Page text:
Empire Falls by Richard Russo

  She also seemed to want him to understand that what she’d done was precisely what he’d blamed her for not doing. She not only had walked away from the life he considered her to be trapped in but also had acquired another new whole family, or hadn’t he noticed? And it was the second family, he realized, not the first, that was the true source of his confusion. On each dreaded vacation from St. Luke’s he’d witnessed his mother’s increasing absence from their own home, even when she was present in the house. It was as if they’d both gone off to college, not just him. And just as his real life was now at St. Luke’s, his mother’s real life now lay across the river with Mrs. Whiting and her daughter. Miles had seen all this coming even back in high school, but he’d looked away, because on the surface, things weren’t so very different. His father, as far back as Miles could remember, had always been either gone or on his way to the nearest pub.

  The difference now was that Grace no longer cared. Nor did she seem to comprehend the difficulties her own absence was causing. Right before her eyes David was turning from a sickly, sweet-mannered child into a healthy, angry, troubled adolescent, a transition that appeared to puzzle and sadden Grace without moving her to action. With each visit to Empire Falls it became clearer to Miles that his brother was, in essence, an abandoned child who was developing his own survival strategies, one of which was to ape his father’s careless indifference and self-sufficiency. Miles could tell just by looking at David that he was one of those kids who featured in faculty negotiations each fall. The teacher who got stuck with David Roby would want to be compensated with two or three good students of his or her own choosing. “He’s just trying to get attention,” Grace told the high school principal when David got into trouble, and then more trouble, and then worse trouble. She said the same thing to Miles when she explained over the phone what his brother had done this time. She seemed genuinely lost and brokenhearted about the boy, but in the rueful way you might worry about a niece or nephew you’d always been fond of, but who was, after all, your sister’s child and not your responsibility.

  But Grace also seemed unaware of what was happening to herself. With each passing season, she grew more gaunt, more ghostlike. When he asked if she wasn’t feeling well, she told him she was just going through the change early. Some women did. Far from being troubled by this, Grace seemed almost grateful. Was it possible that only a dozen years ago this same woman was still in radiant bloom, that in her white summer dress she’d turned the head of every man on Martha’s Vineyard? That Grace seemed to have no recollection of that woman was enough to break his heart. Enough to make him find excuses to stay away. Enough to enter, had the opportunity been offered, the Witness Protection Program. It hadn’t yet occurred to him that this was precisely what college is.

  “SHE’LL BE FURIOUS,” he warned Mrs. Whiting on the phone, after it was all decided. First thing in the morning he would see the dean of students, explain the situation and take a leave of absence. Mrs. Whiting would send a car for him, and by midafternoon he’d be at his mother’s bedside. Grace would remain at home for the time being and continue with her chemotherapy and radiation treatments—was it possible that these had begun nearly six weeks ago and Grace hadn’t told him?—but eventually she would be moved to Mrs. Whiting’s single-floor house, where it would be easier to care for her. Neither Grace nor anyone else in the Roby family had had health insurance since she lost her job at the shirt factory, but Mrs. Whiting told him not to worry about medical bills. Old Roger Sperry, it so happened, was also ill, and needed help at the Empire Grill. If Miles was willing to gradually take over and run the restaurant for a year or so, until they could find and train a new manager, Mrs. Whiting would see to it that Grace had what she needed. Eventually, of course, he would return to school and finish his degree. “She’ll hate us both, Mrs. Whiting. You do realize that?”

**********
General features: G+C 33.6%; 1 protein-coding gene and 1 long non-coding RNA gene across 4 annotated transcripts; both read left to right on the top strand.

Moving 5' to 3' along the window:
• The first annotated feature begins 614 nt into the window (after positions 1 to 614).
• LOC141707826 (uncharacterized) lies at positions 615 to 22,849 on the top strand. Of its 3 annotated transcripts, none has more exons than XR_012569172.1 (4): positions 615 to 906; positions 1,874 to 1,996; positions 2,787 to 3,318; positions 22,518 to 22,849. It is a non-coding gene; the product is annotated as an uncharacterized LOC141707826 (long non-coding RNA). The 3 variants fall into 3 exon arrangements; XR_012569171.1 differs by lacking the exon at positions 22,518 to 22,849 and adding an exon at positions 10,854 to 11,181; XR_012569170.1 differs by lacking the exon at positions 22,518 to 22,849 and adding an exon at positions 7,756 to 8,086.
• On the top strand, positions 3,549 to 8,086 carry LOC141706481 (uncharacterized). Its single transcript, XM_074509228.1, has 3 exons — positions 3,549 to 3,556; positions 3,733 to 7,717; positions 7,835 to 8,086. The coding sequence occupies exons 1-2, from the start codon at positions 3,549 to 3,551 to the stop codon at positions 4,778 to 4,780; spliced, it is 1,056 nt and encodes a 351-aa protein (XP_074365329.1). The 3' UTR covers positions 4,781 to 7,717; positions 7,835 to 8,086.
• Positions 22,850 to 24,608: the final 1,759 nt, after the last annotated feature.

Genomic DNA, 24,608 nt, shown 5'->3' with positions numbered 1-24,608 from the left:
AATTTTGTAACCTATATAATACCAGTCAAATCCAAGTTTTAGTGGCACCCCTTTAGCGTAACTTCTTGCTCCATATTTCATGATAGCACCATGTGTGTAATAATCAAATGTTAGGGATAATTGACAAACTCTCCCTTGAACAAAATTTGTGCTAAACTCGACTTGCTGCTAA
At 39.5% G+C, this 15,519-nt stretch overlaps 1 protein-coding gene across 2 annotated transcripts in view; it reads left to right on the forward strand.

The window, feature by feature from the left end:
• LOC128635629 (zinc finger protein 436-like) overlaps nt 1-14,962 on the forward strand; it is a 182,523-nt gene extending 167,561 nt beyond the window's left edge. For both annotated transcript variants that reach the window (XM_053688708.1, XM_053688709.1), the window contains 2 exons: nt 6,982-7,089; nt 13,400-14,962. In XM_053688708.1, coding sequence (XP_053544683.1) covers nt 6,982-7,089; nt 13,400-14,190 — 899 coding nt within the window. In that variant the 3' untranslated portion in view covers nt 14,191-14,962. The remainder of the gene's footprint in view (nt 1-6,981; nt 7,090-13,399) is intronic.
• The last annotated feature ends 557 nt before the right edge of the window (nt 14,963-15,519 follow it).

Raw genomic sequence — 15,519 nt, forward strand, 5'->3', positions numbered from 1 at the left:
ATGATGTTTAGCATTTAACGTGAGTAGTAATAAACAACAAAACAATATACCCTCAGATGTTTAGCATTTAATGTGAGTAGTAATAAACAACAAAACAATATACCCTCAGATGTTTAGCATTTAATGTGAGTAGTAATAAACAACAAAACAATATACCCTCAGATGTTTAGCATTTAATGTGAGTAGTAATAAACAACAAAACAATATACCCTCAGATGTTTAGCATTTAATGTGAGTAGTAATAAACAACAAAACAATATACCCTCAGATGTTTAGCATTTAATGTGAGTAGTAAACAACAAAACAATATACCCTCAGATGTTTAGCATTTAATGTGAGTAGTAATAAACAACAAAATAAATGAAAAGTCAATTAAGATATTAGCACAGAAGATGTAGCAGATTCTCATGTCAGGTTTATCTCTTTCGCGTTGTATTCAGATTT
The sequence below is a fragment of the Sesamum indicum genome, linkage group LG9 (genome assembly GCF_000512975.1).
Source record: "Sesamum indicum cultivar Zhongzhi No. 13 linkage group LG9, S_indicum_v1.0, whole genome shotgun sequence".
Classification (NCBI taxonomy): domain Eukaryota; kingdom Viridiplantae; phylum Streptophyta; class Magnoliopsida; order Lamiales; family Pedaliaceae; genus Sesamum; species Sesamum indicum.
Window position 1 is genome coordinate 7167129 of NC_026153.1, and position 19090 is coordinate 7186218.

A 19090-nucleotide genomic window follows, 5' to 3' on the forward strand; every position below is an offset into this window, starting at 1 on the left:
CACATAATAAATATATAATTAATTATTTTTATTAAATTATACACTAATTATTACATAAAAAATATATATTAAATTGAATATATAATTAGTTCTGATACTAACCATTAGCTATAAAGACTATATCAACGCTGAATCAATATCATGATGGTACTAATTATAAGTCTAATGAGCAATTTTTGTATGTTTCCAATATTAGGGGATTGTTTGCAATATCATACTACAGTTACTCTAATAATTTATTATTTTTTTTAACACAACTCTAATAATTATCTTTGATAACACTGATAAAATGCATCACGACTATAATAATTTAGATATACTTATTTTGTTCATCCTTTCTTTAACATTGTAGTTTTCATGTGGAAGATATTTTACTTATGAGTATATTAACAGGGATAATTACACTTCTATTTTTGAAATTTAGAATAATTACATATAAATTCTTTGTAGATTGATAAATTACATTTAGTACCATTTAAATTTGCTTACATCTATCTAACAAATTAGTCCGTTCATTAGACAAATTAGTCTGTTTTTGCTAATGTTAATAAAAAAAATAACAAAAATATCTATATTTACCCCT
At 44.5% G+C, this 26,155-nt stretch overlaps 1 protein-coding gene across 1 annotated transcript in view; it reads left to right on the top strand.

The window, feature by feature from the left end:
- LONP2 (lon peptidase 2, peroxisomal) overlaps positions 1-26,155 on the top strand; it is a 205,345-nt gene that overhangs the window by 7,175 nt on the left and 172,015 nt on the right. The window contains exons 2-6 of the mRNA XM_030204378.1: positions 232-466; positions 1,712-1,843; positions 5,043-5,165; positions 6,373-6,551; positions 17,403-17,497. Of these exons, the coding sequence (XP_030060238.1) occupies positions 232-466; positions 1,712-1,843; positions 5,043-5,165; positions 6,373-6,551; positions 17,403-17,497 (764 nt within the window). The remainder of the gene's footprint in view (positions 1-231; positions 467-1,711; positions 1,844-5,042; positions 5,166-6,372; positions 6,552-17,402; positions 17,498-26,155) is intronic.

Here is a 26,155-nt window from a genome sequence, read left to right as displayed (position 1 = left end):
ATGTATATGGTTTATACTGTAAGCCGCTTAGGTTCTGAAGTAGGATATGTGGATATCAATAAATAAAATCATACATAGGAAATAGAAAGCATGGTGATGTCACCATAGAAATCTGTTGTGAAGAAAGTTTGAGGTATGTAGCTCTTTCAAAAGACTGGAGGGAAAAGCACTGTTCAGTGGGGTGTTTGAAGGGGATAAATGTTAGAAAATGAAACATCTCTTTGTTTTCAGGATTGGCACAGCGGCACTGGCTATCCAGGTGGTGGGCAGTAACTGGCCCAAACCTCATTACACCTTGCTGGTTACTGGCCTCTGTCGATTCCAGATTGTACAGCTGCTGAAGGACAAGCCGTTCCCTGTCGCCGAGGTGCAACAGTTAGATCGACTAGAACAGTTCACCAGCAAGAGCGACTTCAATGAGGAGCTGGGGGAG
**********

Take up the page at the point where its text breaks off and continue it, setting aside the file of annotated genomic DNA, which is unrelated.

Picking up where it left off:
“You always did worry about the oddest things, dear boy,” the old woman replied nostalgically. Miles had no idea what she meant by this remark and was afraid to ask. “Your mother will no doubt be angry at first, but she will never find it in her heart to hate you. Whether or not she hates me is rather beside the point, don’t you think?”

  “What about—?”

  “My daughter?” Mrs. Whiting guessed, rather uncannily, Miles thought. “She’ll want to be here, of course. You know how devoted she is to your mother. Far more than to her own, I dare say. And when she finds out you’ll be here.… Still, I suppose she might be kept in Augusta for the most part, if you’d prefer.”

  “Mrs. Whiting,” Miles said, “why would I want that?”

  In response to this, silence. Meaning that he shouldn’t ask questions he didn’t want answered.

  “I understand she’s doing better?” Miles ventured. The summer before last he’d received an envelope at the restaurant in Rhode Island, addressed to him in his mother’s small, neat hand. Folded carefully inside a single sheet of Grace’s pale green note paper—Cindy is not doing well, she’d written. A card from you would mean the world—was a newspaper clipping. C. B. Whiting’s obituary from the Empire Gazette stated that Mr. Whiting, who had recently returned from Mexico, had died at home as the result of an accidental gunshot wound, the weapon having discharged while he was cleaning it.

  Miles would not learn the truth for nearly two months. He’d come home on Labor Day for the briefest of visits—registration at St. Luke’s started on Tuesday—and mentioned C. B. Whiting’s accident to his father. “What accident?” Max had snorted, then chuckled. “You put a loaded gun to your head and pull the trigger, the hole the bullet makes is no accident.”